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Wally World sells a Seal A Meal. Is it any good? I want to butcher rabbits and put in the freezer.
Blessings, Jim
 
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jim/se kansas said:
Wally World sells a Seal A Meal. Is it any good? I want to butcher rabbits and put in the freezer.
Blessings, Jim
We just put our rabbits in ziplock freezer bags. We can reuse the bags for the meat scraps to freeze them for our dogs.
 

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I have an older unit from a garage sale years back that I wouldn't be without. I don't use the special wrap they sell for the units as it is far too expensive. The local grocery sells plain plastic, 1 quart bags (the kind you need twist ties for). They come in a box of 100 for around $1.25. I can get 2 lbs of burger or a single rabbit / chicken in a bag.

It takes some practice to get a good seal but it works great once you get the hang of it. I always place the sealed bags in a ziplock anyway. I don't feel wasteful about using these because they can be rinsed when your done, then put into the recycle with any plastic grocery bags you might have. The zip locks bags can be reused many times over.

Well, that's my 2 cents for what it's worth. Good luck on whatever you decide.
 
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We have a Foodsaver Professional II, which we bought at one of the sporting goods stores. Costco sells a cheapie version that doesn't hold up that well. The one we bought is well worth the money (I think it was about $200 or so when we got it), especially when we want to do a lot of sealing all at one go. It is one-finger operation, no holding down the sides with both thumbs nonsense. You can walk away from it while it seals.

We reuse the bags you buy for them, except when it's meat--much harder to wash them properly unless you want to run them through a dishwasher), and you can also buy canisters. We use one canister for coffee beans only, for example. The bags and canisters you can get at Costco too.

There is a difference between using regular bags/ziplocs and their cut to fit bags, and that is freezer burn issues. If you are really good about using your stuff in a week or two of freezing it, using regular bags probably isn't too bad. However, if stuff tends to get lost in your freezer, or you shove it around a lot before you eat it, the stronger cut-to-fit bags hold up a lot better, and don't get holes in them.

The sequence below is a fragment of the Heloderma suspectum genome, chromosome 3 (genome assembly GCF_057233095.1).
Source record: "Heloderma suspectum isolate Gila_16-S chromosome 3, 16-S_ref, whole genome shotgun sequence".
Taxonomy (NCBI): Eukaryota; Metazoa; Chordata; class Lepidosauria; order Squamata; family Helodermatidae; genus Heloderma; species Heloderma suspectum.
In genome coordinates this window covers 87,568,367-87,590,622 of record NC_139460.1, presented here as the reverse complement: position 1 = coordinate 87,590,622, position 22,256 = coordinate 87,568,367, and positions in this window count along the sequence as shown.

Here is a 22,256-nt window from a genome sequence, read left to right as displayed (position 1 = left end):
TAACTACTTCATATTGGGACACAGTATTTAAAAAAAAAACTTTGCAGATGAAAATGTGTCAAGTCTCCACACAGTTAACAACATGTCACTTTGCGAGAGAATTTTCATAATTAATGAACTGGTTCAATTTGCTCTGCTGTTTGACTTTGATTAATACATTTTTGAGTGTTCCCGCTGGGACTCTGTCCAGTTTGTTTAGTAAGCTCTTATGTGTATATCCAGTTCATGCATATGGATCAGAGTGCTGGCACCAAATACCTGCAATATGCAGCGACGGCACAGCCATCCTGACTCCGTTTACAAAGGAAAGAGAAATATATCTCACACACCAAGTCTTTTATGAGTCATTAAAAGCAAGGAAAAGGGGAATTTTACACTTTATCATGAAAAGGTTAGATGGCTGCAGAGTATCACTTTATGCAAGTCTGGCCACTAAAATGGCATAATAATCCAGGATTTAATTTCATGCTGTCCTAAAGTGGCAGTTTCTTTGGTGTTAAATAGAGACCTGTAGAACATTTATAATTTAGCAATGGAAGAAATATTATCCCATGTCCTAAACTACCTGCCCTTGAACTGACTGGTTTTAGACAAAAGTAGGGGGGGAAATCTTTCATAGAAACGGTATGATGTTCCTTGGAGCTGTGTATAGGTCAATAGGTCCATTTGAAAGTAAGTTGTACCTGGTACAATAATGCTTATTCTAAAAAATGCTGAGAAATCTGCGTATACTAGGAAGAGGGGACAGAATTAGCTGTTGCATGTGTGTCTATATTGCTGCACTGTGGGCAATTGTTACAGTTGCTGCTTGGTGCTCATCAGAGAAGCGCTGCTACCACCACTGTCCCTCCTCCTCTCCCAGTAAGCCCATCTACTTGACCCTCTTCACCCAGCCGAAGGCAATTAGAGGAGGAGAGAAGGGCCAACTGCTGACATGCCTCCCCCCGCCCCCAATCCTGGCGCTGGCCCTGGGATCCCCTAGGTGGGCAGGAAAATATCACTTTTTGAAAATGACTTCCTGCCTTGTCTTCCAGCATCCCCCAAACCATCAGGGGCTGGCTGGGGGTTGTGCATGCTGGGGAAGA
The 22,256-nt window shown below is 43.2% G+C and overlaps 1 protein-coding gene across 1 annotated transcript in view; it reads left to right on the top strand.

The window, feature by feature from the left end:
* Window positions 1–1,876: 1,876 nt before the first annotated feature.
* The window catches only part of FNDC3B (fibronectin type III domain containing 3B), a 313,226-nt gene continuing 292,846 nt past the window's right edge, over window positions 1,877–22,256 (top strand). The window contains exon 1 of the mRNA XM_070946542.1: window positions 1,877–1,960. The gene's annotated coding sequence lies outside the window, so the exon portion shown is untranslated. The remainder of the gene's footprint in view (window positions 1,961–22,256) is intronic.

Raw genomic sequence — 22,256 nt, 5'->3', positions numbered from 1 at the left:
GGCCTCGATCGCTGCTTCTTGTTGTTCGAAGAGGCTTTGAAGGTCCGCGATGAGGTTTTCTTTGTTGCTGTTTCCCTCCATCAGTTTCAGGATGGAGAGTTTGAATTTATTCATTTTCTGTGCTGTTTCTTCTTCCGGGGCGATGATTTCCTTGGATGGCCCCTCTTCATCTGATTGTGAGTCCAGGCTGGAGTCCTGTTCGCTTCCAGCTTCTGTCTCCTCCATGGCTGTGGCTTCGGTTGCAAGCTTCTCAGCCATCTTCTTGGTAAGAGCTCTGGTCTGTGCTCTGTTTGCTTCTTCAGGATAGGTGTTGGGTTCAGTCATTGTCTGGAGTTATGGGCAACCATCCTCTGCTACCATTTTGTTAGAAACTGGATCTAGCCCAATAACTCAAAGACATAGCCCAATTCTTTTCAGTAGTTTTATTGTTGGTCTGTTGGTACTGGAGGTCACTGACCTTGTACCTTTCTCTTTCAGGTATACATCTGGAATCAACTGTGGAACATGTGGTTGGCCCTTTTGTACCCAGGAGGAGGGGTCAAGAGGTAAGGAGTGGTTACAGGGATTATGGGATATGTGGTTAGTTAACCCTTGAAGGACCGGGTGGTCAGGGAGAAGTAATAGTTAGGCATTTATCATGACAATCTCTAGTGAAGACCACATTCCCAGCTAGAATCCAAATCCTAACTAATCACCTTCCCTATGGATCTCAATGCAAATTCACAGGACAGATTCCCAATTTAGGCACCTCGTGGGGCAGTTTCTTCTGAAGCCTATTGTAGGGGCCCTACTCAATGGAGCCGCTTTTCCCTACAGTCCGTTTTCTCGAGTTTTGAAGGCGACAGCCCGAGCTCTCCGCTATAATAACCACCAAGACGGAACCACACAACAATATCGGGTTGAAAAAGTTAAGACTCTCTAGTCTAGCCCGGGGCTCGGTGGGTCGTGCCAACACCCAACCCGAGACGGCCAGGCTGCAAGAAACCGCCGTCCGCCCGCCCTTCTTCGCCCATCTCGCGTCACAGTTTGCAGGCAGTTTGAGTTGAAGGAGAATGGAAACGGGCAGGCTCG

One thing that we do that cuts down a lot of the bagging/resealing is that for cheese I grate up about a week's worth or two and stick it in one of the ziploc plastic containers, and it keeps just fine in the fridge for when we want to sprinkle cheese on omelets or whatever.

Just my observations.
 

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I really like "Seal-a-Meal" devices. They do take a little getting use to, but once you get the hang of what you are doing it is easy. I bought a send one at a garage sale just for the bags that came with it. It was also a wider model than my first one.

Folks, I have news for you. Once a Zip-lock bag has been used once, it never seals properly again. While it seemingly does, I would argue the point after many soggy sandwiches carried in a tray in the top of my water jug.

Try sealing a bag clear full of water in a new bag, and do the same with a previously used bag. Lay them on your countertop overnight if you feel you dare. Don't blame the puppy on the puddle of water on the floor the next morning. They just don't seal correctly the second time around. If water can get out, then air can get in to freezer burn.

Sure wish I could budget in one of those high dollar vacuum machines. They seem great.
 

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I was under the impression Seal-A-Meal was a different "animal" than vacuum seal. My Seal-A-Meal seals bags but does not create a vacuum. The Seal-A-Meal bags can be put directly in boiling water to reheat the already cooked food in the bag. I only use the vacuum sealer nowadays especially for meats as they stay freezer burn free for a long, long time in a vacuum sealed bag.
 

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I have both a non vacuum model and a vacuum model Seal-a-Meal brand sealer.

Aren't most of the vacuum sealers Telia (maybe Talia) Food Savers?
 
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